The New York Times said it perfectly: “the point of what Michelle Obama wore was never simply that it was good to mix up your wardrobe among a group of designers, but rather that clothes were most resonant when they were an expression of commitment to an idea, or an ideal, that had resonance.”
As an admirer of Michelle Obama and an advocate for social justice, I find it striking how tastefully and powerfully Michelle Obama demonstrates her beliefs from the platform she’s been given as our (former, regretfully), First Lady. She utilized the often patronizing attention the media pays to women in politics’ fashion choices and made every outfit into a statement about equality and acceptance.
During her final speech, Michelle Obama said, “Our glorious diversity — our diversities of faiths and colors and creeds — that is not a threat to who we are; it makes us who we are.” This is evident in so many of the former First Lady’s actions, from her early career working in public service to her Let Girls Learn Campaign, which works to expand education access for girls of all backgrounds. While at first hesitant to to be involved in her husband’s campaign, Michelle quickly became a strong asset, promoting policies of equality and health for all. The initially unsure First Lady quickly took advantage of her position of political power to show people what she cared about.
At her first Inaugural Ball in 2009, Michelle wore relatively new and unknown designer Jason Wu’s designs, and wore them several more times throughout her career. There is no doubt that she was being approached by some of the most high-end and well-known fashion houses for this event, so her choice to support an immigrant designer who was just starting out spoke volumes, and set precedent for her future fashion choices. Eight years later, she wore a Narciso Rodriguez dress for her meeting with Melania Trump. Rodriguez is a Cuban-American designer whose family immigrated to the United States before he entered the design scene. This choice championed the immigrant success story the Obamas have encouraged throughout Barack’s career, and opposed Trump’s strict anti-immigration policies. Michelle often wore American designers, in an attempt to support American business, and made statements such as wearing a Gucci dress the day of Italy’s vote on the referendum seen as a verdict on former Prime Minister Matteo Renzi.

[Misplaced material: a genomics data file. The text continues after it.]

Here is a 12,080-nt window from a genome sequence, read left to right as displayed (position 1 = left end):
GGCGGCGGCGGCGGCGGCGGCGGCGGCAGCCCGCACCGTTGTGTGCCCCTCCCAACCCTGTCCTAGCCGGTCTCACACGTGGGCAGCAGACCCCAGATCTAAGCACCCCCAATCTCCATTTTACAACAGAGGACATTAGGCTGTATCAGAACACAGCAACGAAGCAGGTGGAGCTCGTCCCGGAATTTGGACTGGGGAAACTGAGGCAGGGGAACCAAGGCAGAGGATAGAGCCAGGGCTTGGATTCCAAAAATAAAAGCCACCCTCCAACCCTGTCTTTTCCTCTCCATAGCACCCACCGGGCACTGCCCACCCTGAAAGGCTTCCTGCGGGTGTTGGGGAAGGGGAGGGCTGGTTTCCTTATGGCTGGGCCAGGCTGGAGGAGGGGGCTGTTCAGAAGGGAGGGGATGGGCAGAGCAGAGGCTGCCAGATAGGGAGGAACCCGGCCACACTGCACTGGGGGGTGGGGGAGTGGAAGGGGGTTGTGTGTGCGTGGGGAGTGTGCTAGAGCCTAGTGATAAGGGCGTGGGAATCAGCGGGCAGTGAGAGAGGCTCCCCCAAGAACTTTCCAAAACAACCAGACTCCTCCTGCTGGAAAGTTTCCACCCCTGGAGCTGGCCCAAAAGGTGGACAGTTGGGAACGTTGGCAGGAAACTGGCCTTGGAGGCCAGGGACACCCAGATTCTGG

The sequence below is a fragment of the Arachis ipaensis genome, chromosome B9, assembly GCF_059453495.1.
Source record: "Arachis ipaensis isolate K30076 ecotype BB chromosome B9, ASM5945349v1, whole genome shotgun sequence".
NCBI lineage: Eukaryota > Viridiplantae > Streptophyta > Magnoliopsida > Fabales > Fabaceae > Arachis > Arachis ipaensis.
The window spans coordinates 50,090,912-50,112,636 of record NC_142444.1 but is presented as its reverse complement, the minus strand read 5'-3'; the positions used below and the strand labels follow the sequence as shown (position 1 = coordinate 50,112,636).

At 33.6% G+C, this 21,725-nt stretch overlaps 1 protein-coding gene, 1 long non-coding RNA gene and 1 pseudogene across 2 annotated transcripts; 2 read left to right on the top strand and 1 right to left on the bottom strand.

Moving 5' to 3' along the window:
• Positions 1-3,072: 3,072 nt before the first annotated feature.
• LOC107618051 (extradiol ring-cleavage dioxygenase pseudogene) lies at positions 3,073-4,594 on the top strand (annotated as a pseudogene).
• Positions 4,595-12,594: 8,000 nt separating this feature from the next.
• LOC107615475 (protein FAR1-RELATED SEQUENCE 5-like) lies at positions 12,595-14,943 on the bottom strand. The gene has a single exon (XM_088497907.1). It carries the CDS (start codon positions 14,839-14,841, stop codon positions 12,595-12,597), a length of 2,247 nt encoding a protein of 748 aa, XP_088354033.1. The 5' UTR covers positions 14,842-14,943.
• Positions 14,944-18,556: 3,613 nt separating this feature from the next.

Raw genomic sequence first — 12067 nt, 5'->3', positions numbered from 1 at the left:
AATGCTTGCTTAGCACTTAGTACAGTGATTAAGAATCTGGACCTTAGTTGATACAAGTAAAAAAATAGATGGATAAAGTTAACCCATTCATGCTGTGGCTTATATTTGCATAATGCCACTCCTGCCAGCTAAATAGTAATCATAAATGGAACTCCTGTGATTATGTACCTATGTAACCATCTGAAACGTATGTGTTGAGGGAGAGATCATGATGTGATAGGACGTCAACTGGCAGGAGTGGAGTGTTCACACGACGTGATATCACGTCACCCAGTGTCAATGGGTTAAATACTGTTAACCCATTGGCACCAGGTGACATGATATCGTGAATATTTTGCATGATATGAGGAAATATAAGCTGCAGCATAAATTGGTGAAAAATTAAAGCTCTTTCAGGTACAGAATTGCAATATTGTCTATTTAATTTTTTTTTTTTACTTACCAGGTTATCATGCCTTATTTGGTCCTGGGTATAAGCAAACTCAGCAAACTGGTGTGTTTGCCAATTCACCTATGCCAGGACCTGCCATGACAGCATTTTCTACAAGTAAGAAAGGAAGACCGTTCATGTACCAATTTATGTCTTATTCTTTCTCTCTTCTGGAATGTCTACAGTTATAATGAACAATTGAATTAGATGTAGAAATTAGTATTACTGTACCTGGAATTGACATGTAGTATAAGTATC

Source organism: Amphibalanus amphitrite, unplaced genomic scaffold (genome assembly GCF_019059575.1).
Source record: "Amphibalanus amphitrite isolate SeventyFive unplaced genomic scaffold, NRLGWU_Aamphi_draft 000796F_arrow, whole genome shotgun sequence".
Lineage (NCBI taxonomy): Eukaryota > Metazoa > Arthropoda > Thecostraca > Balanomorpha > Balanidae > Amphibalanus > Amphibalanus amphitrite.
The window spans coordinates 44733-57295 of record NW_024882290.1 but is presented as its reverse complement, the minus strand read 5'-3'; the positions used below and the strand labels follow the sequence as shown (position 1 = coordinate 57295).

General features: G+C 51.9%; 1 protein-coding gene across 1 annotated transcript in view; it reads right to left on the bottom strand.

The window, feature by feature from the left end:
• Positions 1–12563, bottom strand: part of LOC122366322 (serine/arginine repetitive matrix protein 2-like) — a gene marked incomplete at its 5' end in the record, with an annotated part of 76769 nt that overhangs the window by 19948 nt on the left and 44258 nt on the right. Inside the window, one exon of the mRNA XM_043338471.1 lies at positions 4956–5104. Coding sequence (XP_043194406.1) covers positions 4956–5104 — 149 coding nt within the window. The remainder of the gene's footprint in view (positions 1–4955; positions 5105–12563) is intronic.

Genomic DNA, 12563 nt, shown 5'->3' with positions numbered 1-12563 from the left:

Michelle Obama has never been one to stay in her husband’s shadow. Always making bold fashion choices and drawing criticism for things like exposing her arms, Michelle has put herself in the spotlight as a means of voicing her opinions and showing the world what she cares about. An exceptional First Lady and meaningful style icon, Michelle’s presence will be missed in the White House but will undoubtedly continue to flourish through her role as a powerful and active private citizen. Let her serve as an inspiration to us all to promote what we are passionate about in every platform we are given.
Read the New York Times article, What Michelle Obama Wore and Why It Mattered, here.
Emily Grew, Assistant at The First Look Image